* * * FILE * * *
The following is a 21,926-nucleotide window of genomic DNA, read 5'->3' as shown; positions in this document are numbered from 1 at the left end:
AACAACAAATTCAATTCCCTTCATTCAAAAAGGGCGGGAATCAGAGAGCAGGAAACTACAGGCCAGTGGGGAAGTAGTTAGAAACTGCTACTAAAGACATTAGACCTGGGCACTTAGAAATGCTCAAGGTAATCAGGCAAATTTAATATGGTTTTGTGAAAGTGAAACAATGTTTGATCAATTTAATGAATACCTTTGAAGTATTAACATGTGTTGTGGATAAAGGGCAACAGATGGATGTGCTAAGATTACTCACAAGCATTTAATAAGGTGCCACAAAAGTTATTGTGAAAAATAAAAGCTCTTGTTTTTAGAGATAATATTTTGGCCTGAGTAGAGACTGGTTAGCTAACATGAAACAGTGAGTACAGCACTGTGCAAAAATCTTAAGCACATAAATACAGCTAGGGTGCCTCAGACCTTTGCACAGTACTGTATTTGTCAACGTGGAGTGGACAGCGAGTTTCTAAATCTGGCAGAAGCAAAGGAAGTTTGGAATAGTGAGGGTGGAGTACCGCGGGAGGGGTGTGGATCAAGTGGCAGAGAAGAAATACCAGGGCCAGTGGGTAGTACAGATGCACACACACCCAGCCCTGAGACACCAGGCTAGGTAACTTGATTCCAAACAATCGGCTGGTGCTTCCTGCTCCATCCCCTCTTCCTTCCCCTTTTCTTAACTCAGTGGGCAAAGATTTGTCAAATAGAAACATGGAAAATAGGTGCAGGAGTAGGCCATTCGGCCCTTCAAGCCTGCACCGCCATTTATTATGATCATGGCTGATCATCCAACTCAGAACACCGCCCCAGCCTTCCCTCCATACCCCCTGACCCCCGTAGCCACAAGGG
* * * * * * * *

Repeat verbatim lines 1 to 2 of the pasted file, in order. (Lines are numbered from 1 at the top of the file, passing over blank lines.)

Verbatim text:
The following is a 21,926-nucleotide window of genomic DNA, read 5'->3' as shown; positions in this document are numbered from 1 at the left end:
AACAACAAATTCAATTCCCTTCATTCAAAAAGGGCGGGAATCAGAGAGCAGGAAACTACAGGCCAGTGGGGAAGTAGTTAGAAACTGCTACTAAAGACATTAGACCTGGGCACTTAGAAATGCTCAAGGTAATCAGGCAAATTTAATATGGTTTTGTGAAAGTGAAACAATGTTTGATCAATTTAATGAATACCTTTGAAGTATTAACATGTGTTGTGGATAAAGGGCAACAGATGGATGTGCTAAGATTACTCACAAGCATTTAATAAGGTGCCACAAAAGTTATTGTGAAAAATAAAAGCTCTTGTTTTTAGAGATAATATTTTGGCCTGAGTAGAGACTGGTTAGCTAACATGAAACAGTGAGTACAGCACTGTGCAAAAATCTTAAGCACATAAATACAGCTAGGGTGCCTCAGACCTTTGCACAGTACTGTATTTGTCAACGTGGAGTGGACAGCGAGTTTCTAAATCTGGCAGAAGCAAAGGAAGTTTGGAATAGTGAGGGTGGAGTACCGCGGGAGGGGTGTGGATCAAGTGGCAGAGAAGAAATACCAGGGCCAGTGGGTAGTACAGATGCACACACACCCAGCCCTGAGACACCAGGCTAGGTAACTTGATTCCAAACAATCGGCTGGTGCTTCCTGCTCCATCCCCTCTTCCTTCCCCTTTTCTTAACTCAGTGGGCAAAGATTTGTCAAATAGAAACATGGAAAATAGGTGCAGGAGTAGGCCATTCGGCCCTTCAAGCCTGCACCGCCATTTATTATGATCATGGCTGATCATCCAACTCAGAACACCGCCCCAGCCTTCCCTCCATACCCCCTGACCCCCGTAGCCACAAGGG